Readers with long memories and lawyers-turned-shelf-fillers will remember the IPKat's posts last year on a thoroughly respectable law firm making a bit of a spectacle of itself in the dispute between Specsavers International Healthcare and Asda Stores (see here and here). Late last week came news that Mr Justice Mann was giving judgment in the sequel, Specsavers International Healthcare Ltd v Asda Stores Ltd  EWHC 2035 (Ch), a decision of the Chancery Division for England and Wales.
High-street budget optician chain Specsavers sued Wal-mart's UK avatar Asda Stores for infringing its SPECSAVERS word and figurative trade marks and for passing off. What had Asda done to deserve this attention? It opened some opticians' stores in its supermarkets, marketing them with a campaign featuring logos consisting of non-overlapping white ovals with "Asda Opticians" written on them in a light green colour favoured by Specsavers but which was not specified in its non-colour-specific trade mark registrations. Its promotional material carried straplines which really invited trouble: "be a real spec saver at Asda" and "spec savings at Asda" [Readers who can't spot the bit that annoyed Specsavers should get their eyes tested, says Merpel]. There was evidence that Asda (i) initially planned to parody Specsavers' logos and advertising, thus inviting the public to compare its offering to that of Specsavers in a fairly blatant manner and (ii) took legal advice on whether Specsavers could legitimately object to various designs and straplines, before choosing those which led to this action.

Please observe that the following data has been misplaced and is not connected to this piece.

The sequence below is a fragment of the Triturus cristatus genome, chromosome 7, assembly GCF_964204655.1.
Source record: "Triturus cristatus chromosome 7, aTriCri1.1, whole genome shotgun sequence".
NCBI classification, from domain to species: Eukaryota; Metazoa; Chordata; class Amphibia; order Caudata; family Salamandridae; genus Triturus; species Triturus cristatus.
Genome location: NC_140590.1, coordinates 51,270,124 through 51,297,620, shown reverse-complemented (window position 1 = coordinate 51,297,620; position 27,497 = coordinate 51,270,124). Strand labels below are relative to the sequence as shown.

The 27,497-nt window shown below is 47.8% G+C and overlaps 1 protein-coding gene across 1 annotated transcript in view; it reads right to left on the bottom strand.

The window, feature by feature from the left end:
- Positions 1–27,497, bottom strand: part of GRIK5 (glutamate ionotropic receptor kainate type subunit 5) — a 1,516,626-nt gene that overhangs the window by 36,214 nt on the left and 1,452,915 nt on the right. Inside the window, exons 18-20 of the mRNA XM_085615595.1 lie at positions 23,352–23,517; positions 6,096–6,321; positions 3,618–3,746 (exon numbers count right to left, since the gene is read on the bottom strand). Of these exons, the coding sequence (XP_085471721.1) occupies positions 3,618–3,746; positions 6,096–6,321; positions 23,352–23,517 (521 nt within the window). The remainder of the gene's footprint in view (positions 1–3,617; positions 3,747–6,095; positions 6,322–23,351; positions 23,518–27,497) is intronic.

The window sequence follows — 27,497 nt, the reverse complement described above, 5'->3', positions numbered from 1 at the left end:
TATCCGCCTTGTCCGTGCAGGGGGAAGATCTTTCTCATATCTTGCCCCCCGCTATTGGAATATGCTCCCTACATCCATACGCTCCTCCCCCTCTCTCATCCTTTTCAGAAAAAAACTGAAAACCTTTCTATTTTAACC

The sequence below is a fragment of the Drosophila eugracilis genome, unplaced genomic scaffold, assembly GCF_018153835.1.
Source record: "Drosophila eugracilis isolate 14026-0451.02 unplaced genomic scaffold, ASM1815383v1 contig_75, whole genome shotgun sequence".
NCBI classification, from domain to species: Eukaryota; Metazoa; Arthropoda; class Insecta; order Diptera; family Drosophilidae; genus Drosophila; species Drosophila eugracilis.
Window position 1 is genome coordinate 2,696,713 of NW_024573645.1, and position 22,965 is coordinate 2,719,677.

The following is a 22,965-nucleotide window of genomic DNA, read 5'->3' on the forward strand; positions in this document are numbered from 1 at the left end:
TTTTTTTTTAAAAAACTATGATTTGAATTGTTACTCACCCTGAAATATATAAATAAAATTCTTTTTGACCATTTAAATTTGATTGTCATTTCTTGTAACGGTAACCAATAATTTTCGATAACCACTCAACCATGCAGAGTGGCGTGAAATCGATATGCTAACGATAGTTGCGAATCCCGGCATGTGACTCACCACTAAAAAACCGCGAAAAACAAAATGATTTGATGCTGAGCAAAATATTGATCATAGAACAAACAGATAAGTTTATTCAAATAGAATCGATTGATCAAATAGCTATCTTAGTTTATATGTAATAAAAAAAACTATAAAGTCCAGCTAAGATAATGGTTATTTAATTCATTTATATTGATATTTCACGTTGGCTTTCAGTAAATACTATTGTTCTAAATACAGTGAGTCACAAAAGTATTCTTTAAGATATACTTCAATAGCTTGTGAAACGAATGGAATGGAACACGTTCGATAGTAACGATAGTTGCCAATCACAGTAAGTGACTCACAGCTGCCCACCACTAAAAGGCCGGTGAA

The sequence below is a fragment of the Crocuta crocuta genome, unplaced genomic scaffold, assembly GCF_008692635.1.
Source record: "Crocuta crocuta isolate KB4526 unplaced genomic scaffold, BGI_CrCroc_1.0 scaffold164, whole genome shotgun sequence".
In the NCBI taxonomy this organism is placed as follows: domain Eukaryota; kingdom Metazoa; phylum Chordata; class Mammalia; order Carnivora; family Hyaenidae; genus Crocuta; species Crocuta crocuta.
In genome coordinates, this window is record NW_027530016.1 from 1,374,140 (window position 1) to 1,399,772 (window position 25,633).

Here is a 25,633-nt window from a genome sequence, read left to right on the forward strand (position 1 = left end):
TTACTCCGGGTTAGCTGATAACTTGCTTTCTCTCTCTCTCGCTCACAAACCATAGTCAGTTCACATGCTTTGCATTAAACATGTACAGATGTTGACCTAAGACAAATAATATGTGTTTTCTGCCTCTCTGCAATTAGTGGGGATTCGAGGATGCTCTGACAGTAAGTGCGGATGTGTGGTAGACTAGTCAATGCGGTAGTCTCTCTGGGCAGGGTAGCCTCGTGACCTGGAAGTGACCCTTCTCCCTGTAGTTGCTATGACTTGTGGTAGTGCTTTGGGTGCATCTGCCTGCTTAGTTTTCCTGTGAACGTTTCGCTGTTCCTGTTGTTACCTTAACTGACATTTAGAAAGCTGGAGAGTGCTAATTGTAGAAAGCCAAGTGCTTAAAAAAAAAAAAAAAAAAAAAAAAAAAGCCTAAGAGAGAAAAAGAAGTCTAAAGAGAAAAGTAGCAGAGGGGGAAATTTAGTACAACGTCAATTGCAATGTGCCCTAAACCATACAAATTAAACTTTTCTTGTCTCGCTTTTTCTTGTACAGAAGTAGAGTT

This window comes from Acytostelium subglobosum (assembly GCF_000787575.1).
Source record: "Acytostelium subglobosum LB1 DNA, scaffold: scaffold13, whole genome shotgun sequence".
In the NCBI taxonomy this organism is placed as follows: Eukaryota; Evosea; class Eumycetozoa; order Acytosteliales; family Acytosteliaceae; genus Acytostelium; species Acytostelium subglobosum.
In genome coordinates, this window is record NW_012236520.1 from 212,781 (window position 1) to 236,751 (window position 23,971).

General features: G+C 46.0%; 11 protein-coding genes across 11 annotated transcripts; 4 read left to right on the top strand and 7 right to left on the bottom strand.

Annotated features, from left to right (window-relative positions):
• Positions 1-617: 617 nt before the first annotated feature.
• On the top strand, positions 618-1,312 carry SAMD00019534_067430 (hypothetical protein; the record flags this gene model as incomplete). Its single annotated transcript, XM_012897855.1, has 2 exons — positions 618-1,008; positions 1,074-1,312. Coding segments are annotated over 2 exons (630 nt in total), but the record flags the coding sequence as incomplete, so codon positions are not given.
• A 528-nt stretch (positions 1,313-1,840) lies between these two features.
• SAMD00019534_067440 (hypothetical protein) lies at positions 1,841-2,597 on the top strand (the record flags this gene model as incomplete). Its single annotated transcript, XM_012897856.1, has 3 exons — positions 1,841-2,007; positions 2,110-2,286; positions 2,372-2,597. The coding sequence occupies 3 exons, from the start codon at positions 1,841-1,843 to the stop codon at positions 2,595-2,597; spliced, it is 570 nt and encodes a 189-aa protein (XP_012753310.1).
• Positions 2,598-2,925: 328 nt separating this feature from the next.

Mann J gave judgment in part in Specsaver's favour.